30 April 2015| Last updated on 26 May 2015
Lost in Translation
When you first become an expat it can be a little daunting. It can be even more daunting if you are residing where they do not speak your native tongue. But what about the language barriers in places where they do speak the same one? Do they exist? Do not underestimate that even though you are moving to a country where they speak your language, stumbling blocks can still occur with communication.
Have you ever been to America and asked where the toilets are? In the UK this a perfectly normal question to ask in a restaurant, but isn't necessarily the case over the pond. This simple question of a personal need can cause you grief in countries even where the same speech is used; who would have though there were so many ways to ask this simple question?
Each one of these questions has different connotations in the other country. Saying the wrong expression in the wrong country could cause people to be offended or not to be understood at all. Have you ever asked a question in a foreign country where they speak the same language and the person is staring back at your like you have spoken Double Dutch? Imagine saying all three of the above questions in one breath!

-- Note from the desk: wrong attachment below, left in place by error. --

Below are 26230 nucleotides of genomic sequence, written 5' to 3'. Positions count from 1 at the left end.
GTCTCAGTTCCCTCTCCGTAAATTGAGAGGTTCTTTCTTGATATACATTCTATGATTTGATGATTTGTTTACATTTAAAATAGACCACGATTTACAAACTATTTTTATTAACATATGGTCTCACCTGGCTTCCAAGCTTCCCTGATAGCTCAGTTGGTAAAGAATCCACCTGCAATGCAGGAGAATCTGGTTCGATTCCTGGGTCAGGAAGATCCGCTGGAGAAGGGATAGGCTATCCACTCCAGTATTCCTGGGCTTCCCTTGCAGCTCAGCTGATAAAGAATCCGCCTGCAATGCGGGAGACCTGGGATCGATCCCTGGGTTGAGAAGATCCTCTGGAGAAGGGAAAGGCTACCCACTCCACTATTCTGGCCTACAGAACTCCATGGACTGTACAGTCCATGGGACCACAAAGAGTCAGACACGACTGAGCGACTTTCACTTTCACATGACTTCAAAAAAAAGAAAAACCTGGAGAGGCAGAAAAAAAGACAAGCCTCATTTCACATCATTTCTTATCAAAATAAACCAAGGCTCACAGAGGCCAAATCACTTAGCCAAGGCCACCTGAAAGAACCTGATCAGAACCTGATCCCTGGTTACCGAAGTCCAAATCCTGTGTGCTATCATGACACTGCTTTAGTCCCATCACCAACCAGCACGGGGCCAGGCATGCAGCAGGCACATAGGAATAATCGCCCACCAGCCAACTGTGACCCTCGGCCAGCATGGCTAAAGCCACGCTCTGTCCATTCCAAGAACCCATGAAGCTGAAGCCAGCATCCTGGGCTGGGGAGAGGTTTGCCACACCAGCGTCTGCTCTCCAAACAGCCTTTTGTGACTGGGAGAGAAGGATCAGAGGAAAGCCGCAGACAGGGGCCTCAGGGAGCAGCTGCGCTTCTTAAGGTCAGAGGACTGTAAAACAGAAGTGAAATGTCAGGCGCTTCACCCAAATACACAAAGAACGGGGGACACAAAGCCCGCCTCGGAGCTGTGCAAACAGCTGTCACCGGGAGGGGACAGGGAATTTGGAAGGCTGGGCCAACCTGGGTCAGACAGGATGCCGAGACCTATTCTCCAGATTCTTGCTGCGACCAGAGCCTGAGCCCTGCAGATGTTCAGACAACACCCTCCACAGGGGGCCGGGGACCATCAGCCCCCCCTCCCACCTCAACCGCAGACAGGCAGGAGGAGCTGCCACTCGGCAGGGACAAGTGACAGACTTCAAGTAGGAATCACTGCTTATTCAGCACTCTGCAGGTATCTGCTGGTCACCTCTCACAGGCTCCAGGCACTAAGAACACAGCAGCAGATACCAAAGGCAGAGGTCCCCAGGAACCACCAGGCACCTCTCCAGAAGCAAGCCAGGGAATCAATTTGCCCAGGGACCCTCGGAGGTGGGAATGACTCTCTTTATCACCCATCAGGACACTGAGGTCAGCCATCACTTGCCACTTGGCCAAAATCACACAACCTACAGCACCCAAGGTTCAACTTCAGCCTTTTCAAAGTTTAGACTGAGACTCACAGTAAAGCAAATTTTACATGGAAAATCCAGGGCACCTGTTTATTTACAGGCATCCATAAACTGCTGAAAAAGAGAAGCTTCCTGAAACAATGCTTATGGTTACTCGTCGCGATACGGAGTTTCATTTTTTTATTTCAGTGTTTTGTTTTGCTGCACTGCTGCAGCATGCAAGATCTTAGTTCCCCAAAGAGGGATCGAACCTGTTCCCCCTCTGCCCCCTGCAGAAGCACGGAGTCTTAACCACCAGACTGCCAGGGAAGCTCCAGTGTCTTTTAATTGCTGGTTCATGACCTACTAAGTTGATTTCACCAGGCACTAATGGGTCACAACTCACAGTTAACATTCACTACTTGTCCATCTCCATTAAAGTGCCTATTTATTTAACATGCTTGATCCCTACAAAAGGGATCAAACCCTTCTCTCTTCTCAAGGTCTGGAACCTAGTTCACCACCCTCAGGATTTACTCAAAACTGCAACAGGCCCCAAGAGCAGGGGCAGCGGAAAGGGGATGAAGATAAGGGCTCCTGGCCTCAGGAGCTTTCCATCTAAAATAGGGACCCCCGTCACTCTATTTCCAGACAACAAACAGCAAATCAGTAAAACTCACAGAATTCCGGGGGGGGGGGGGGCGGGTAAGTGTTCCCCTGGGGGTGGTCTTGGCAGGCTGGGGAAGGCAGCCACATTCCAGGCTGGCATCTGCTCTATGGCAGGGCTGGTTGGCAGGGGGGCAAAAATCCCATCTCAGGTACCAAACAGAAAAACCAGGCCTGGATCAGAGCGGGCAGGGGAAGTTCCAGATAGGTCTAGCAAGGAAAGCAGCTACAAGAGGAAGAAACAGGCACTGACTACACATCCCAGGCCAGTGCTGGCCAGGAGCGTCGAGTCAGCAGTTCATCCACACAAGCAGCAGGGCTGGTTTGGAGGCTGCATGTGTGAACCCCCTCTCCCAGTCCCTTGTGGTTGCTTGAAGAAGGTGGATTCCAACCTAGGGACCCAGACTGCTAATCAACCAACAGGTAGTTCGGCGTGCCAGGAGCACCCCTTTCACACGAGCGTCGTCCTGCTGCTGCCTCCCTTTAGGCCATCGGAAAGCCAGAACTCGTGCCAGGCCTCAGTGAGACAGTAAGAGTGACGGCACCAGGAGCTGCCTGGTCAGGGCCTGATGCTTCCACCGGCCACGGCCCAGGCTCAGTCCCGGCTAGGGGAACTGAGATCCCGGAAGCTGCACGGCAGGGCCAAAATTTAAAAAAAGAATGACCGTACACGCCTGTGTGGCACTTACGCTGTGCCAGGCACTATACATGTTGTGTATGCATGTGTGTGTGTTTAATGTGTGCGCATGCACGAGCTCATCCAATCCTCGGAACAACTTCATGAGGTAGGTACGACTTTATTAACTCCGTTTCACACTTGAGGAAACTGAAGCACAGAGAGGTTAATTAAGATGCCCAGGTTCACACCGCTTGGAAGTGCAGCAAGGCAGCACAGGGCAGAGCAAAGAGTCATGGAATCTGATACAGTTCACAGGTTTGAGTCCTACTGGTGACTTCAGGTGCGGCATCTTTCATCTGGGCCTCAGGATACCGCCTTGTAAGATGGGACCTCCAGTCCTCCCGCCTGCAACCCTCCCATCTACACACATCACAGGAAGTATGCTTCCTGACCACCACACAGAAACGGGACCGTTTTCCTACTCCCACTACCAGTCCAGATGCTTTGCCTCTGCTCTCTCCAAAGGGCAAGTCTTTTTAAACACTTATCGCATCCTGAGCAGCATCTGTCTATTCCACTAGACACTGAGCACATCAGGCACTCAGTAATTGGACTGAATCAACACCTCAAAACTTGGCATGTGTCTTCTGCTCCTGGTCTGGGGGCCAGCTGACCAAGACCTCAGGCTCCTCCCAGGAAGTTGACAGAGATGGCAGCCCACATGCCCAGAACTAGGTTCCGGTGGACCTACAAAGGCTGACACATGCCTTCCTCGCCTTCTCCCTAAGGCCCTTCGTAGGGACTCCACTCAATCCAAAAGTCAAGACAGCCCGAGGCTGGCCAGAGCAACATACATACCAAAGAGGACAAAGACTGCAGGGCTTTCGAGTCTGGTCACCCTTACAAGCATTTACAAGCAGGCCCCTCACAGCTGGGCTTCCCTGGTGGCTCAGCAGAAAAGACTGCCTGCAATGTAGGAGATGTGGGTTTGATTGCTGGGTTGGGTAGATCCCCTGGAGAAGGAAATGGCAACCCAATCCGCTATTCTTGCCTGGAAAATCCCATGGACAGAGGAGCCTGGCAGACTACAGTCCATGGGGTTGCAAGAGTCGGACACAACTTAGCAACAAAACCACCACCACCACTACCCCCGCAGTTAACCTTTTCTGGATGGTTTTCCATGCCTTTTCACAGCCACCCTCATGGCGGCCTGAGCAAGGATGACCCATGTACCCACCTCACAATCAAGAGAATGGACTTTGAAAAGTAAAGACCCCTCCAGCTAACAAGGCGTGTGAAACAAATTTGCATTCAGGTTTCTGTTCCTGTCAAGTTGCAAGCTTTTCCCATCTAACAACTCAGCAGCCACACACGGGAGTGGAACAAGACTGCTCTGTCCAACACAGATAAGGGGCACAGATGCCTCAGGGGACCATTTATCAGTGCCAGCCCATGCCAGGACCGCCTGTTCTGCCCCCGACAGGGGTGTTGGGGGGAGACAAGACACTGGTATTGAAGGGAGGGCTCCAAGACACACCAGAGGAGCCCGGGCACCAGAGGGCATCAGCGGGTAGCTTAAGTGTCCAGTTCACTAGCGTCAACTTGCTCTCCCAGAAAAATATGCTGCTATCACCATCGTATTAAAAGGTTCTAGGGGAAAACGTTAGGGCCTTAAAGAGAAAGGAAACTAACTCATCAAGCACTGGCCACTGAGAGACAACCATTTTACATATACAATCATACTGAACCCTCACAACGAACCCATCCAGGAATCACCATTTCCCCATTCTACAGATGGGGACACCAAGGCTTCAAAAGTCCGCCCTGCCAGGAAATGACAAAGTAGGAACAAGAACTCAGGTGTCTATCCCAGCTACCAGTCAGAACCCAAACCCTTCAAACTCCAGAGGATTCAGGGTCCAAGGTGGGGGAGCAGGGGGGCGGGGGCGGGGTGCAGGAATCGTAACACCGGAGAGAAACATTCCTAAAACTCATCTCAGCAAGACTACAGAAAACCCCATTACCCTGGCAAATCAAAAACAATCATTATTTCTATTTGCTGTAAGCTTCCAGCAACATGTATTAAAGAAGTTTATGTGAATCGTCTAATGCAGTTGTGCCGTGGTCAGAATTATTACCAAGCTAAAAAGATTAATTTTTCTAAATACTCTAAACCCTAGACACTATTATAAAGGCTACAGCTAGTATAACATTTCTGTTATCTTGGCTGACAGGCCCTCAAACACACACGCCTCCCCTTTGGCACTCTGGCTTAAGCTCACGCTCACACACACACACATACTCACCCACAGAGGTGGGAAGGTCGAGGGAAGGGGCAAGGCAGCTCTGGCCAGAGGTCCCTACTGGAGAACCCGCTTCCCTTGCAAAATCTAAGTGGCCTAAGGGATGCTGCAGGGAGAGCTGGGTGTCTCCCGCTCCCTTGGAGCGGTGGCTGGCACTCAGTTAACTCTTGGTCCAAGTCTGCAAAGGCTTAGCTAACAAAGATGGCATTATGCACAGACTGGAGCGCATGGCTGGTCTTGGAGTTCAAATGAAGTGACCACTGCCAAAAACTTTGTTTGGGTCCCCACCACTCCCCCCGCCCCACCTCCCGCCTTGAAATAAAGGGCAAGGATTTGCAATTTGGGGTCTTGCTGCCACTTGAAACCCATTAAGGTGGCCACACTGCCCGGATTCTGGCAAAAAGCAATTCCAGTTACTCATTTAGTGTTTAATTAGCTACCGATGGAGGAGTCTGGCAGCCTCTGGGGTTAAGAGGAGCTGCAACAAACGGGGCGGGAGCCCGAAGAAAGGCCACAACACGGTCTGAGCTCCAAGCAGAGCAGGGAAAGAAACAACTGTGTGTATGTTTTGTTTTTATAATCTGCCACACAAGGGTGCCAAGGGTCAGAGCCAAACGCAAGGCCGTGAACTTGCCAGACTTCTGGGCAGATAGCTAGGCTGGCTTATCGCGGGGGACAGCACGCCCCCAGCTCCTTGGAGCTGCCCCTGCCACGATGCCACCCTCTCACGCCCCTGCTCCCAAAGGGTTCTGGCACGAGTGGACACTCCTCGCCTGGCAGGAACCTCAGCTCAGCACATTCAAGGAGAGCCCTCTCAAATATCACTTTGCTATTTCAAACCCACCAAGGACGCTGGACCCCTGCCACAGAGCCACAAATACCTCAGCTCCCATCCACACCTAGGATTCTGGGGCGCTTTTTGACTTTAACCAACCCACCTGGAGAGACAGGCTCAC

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After living in the USA I have picked up a few sayings. Something my friends mock me for. If we are in a restaurant and I ask , “Where is the bathroom?” the usual rejoinder is: “Why? Are you going to have a bath here?”
As an expatriate you will find yourself in many situations across the world where you are lost in translation, and misunderstandings between cultures occur. They are to be expected and sometimes can be amusing; it could be the spark to ignite a new friendship! You may feel confused as to why this arises. It is easy to imagine misunderstandings between people who speak different languages, yet it does occur frequently between people who share a language. You may speak Portuguese yet still make a blunder with someone in Brazil.
Dialect and cultural differences can be so diverse even when a common interchange of words is shared. It is important to remember even though someone is speaking your language; it may not be their first language. You may speak the local chat; however, your accent may not be familiar. This even happens with countries in close proximity.
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For instance, ask someone from England to explain what the Irish mean by their use of the noun ‘yolk’; (hint: it has nothing to do with an egg yolk).
As an #ExpatWoman this this makes for a rich and interesting world. We are fortunate to experience these glitches and we should welcome them, not fear them. Make sure you research local laws and customs before your big move. If you do find you have inadvertently offended someone, apologize, and explain you didn’t understand. You could even ask them to teach you about the cultures differences, if appropriate. It brings cultures together and we learn from these experiences. It furthers our understandings of the countries we are living in which will only enrich us.